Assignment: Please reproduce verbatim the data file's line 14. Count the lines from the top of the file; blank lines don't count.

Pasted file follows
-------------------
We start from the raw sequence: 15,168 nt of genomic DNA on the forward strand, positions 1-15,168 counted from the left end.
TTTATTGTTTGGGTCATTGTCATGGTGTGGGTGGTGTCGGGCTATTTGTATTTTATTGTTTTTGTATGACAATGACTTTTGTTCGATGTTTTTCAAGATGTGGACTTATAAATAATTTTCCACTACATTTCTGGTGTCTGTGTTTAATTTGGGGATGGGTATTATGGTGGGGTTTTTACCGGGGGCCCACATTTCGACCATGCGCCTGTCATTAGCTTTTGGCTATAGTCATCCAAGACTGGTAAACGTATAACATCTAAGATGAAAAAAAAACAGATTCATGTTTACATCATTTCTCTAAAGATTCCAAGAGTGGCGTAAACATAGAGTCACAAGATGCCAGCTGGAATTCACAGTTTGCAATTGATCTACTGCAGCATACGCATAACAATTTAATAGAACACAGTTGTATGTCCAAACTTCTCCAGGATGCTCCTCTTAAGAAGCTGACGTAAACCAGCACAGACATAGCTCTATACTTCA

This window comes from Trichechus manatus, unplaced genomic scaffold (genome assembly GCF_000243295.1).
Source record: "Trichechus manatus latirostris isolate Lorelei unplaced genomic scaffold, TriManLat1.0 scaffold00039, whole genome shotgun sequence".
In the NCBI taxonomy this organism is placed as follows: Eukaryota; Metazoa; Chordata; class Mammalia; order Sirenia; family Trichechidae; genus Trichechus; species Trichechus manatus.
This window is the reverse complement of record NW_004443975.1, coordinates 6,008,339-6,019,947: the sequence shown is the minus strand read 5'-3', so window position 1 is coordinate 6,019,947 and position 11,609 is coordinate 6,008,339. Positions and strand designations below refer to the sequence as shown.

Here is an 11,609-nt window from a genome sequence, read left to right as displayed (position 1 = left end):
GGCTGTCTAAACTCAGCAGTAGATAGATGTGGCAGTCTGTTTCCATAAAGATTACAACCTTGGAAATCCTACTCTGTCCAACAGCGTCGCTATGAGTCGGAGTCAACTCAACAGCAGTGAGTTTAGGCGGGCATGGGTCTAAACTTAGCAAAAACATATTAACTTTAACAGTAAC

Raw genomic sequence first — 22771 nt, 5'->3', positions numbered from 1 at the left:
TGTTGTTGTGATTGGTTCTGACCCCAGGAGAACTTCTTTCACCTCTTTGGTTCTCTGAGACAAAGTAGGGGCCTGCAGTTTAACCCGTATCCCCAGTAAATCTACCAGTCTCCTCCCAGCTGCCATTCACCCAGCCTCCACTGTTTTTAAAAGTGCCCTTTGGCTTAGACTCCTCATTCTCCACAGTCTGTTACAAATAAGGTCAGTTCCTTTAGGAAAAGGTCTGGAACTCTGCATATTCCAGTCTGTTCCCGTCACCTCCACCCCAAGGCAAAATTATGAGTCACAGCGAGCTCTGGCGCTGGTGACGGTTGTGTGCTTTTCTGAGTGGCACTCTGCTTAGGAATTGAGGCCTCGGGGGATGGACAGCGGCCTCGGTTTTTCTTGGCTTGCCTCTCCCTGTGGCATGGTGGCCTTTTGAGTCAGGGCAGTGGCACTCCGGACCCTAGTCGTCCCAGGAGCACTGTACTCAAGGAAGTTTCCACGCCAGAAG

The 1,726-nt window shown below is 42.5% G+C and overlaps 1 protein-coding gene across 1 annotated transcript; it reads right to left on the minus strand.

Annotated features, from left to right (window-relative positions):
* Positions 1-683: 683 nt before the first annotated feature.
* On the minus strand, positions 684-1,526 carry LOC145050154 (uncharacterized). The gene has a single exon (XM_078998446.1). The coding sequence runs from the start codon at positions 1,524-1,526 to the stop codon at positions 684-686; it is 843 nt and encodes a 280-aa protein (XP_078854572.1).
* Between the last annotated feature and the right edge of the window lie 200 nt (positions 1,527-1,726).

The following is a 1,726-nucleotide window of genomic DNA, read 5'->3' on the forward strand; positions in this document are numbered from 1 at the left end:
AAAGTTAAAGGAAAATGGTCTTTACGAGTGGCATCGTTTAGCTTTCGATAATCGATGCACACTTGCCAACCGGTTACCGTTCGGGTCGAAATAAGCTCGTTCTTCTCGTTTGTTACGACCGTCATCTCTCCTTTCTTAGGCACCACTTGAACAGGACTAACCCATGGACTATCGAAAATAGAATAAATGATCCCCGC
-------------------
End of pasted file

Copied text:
* On the minus strand, positions 684-1,526 carry LOC145050154 (uncharacterized). The gene has a single exon (XM_078998446.1). The coding sequence runs from the start codon at positions 1,524-1,526 to the stop codon at positions 684-686; it is 843 nt and encodes a 280-aa protein (XP_078854572.1).